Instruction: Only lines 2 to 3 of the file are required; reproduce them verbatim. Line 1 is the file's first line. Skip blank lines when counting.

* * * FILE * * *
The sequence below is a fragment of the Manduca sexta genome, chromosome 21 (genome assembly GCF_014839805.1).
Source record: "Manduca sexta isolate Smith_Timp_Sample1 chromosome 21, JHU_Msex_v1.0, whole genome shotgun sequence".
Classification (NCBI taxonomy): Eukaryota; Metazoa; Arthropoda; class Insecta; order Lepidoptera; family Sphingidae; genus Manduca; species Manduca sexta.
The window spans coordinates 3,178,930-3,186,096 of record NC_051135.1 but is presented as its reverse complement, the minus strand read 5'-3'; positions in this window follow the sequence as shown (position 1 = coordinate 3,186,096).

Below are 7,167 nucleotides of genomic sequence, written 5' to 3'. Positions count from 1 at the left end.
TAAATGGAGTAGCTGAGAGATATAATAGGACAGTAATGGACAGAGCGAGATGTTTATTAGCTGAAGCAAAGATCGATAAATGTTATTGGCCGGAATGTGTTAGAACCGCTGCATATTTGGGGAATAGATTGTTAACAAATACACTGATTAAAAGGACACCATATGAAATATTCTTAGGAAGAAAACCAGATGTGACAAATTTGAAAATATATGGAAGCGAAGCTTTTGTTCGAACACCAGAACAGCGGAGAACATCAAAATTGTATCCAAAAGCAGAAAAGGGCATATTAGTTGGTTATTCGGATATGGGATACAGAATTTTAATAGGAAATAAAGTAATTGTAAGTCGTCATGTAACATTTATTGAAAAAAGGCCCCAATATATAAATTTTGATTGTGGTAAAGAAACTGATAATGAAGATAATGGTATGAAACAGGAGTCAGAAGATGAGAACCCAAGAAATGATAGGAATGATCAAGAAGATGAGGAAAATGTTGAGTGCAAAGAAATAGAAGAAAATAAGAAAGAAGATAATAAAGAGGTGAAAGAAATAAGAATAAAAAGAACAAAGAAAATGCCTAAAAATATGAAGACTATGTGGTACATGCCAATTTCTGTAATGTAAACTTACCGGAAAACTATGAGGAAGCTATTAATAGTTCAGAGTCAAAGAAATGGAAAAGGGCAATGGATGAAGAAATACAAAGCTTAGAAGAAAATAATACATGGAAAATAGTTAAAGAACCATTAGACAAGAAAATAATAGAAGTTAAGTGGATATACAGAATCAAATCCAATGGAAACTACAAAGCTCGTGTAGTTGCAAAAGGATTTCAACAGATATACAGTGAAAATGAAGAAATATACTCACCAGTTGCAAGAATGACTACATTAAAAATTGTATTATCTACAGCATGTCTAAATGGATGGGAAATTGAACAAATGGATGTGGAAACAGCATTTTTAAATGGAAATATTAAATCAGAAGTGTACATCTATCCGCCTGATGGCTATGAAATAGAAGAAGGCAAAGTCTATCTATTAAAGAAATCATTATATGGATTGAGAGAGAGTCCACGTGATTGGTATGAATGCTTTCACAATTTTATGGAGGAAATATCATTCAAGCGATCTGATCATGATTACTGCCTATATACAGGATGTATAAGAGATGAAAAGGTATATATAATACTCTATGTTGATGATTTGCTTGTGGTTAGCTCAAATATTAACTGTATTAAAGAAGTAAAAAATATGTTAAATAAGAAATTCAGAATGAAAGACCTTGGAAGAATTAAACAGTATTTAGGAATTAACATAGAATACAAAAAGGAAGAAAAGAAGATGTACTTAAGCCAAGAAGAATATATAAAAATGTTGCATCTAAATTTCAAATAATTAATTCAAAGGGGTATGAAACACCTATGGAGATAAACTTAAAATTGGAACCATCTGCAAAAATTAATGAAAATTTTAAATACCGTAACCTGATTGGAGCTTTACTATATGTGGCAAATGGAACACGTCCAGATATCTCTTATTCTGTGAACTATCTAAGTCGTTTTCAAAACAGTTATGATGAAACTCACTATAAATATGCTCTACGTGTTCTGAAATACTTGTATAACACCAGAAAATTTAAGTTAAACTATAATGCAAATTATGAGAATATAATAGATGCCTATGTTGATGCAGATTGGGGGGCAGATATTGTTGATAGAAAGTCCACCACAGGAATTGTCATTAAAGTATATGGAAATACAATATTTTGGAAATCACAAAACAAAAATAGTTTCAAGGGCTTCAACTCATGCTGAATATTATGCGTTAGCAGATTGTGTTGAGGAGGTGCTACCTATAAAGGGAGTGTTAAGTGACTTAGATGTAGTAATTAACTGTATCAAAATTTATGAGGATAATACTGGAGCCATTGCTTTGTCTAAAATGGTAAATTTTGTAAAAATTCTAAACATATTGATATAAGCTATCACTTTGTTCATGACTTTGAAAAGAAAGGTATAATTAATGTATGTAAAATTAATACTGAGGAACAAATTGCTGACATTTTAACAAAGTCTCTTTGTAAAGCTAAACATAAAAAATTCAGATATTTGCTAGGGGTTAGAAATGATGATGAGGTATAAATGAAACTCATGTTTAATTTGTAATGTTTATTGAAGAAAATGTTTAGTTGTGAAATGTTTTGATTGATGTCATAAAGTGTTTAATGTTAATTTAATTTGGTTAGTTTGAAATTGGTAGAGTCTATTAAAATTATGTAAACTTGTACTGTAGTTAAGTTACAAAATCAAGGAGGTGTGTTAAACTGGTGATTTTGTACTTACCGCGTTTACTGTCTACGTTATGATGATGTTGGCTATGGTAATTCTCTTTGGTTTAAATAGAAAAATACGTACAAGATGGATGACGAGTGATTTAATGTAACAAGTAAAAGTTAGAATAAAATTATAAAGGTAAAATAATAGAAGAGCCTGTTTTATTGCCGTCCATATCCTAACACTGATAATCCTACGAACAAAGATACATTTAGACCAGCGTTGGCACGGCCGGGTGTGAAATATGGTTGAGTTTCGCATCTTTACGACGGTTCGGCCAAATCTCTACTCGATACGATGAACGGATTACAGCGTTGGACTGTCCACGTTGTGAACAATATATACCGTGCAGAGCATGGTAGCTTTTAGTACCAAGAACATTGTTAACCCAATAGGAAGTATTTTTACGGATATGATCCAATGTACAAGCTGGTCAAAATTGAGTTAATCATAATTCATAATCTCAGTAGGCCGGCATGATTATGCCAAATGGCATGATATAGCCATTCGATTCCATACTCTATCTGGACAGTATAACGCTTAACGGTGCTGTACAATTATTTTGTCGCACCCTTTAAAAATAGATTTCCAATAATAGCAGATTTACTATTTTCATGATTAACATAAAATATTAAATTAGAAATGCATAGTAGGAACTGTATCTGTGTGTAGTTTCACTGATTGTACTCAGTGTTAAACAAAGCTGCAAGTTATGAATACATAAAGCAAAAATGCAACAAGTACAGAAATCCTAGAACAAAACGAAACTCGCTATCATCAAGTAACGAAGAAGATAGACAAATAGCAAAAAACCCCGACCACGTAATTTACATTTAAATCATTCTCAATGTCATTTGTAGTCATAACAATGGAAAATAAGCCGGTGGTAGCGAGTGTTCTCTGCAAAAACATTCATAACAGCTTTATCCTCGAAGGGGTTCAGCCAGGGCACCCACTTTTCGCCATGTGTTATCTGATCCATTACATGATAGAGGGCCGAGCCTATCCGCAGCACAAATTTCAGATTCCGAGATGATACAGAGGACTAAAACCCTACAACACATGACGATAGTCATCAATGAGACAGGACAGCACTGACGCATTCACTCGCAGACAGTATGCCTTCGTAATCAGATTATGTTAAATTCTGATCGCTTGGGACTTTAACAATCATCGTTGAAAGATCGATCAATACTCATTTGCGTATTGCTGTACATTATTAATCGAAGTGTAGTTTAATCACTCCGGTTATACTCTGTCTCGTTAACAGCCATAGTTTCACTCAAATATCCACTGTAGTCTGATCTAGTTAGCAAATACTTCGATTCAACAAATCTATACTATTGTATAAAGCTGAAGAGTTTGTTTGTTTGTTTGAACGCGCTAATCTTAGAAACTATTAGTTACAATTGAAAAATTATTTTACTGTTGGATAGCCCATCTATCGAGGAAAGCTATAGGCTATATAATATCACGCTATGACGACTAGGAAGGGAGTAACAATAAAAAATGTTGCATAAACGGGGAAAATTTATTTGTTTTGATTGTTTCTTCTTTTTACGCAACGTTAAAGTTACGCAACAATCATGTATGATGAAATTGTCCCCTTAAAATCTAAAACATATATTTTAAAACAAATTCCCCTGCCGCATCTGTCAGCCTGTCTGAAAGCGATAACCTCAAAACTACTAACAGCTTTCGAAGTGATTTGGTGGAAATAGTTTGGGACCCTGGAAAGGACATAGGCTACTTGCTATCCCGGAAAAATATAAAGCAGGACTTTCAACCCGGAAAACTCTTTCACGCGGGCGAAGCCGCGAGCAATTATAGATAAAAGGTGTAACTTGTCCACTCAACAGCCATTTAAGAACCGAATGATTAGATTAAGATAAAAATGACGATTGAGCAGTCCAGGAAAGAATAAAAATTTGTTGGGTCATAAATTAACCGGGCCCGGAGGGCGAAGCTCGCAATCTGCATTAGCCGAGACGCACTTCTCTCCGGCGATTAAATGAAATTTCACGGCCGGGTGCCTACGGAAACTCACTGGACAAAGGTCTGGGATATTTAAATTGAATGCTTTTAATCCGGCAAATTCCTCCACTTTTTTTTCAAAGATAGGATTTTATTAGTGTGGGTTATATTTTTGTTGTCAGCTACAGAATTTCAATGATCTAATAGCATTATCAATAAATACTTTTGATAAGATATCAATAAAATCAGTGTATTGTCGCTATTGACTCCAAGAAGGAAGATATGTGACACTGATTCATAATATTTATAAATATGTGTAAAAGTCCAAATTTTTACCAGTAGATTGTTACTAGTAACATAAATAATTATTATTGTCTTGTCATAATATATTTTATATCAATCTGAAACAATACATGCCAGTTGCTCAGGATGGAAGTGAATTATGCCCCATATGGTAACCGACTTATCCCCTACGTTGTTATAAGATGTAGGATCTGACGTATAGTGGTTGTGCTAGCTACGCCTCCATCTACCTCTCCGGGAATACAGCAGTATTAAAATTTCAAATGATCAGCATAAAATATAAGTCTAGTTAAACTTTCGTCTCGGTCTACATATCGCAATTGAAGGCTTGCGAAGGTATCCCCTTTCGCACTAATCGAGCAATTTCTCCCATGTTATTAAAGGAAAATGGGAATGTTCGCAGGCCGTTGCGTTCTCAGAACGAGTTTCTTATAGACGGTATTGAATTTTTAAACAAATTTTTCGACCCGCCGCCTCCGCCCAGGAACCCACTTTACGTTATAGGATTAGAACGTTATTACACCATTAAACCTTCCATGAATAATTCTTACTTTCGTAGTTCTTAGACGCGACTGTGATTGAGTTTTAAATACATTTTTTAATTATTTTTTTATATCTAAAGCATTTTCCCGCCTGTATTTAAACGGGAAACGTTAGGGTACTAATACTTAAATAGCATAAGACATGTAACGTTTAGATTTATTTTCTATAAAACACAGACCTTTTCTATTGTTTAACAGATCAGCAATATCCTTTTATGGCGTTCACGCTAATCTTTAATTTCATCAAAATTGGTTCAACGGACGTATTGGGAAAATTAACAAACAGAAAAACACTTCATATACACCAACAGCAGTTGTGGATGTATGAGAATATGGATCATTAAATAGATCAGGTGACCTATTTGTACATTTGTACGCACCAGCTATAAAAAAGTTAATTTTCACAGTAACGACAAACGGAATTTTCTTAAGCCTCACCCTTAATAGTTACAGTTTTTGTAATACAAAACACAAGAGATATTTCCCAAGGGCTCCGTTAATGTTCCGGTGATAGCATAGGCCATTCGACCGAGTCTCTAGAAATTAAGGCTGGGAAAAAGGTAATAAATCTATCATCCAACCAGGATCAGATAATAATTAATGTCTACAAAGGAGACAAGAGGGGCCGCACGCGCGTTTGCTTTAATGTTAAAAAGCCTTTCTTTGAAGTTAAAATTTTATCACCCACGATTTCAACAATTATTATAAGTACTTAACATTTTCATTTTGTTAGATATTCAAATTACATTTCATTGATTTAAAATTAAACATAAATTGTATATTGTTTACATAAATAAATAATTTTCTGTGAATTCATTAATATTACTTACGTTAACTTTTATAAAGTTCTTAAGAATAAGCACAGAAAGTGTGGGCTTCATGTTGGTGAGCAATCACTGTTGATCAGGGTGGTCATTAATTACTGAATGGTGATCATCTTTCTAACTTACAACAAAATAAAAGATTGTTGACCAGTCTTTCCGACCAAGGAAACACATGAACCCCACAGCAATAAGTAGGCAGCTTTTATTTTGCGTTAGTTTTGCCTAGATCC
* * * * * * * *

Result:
Source record: "Manduca sexta isolate Smith_Timp_Sample1 chromosome 21, JHU_Msex_v1.0, whole genome shotgun sequence".
Classification (NCBI taxonomy): Eukaryota; Metazoa; Arthropoda; class Insecta; order Lepidoptera; family Sphingidae; genus Manduca; species Manduca sexta.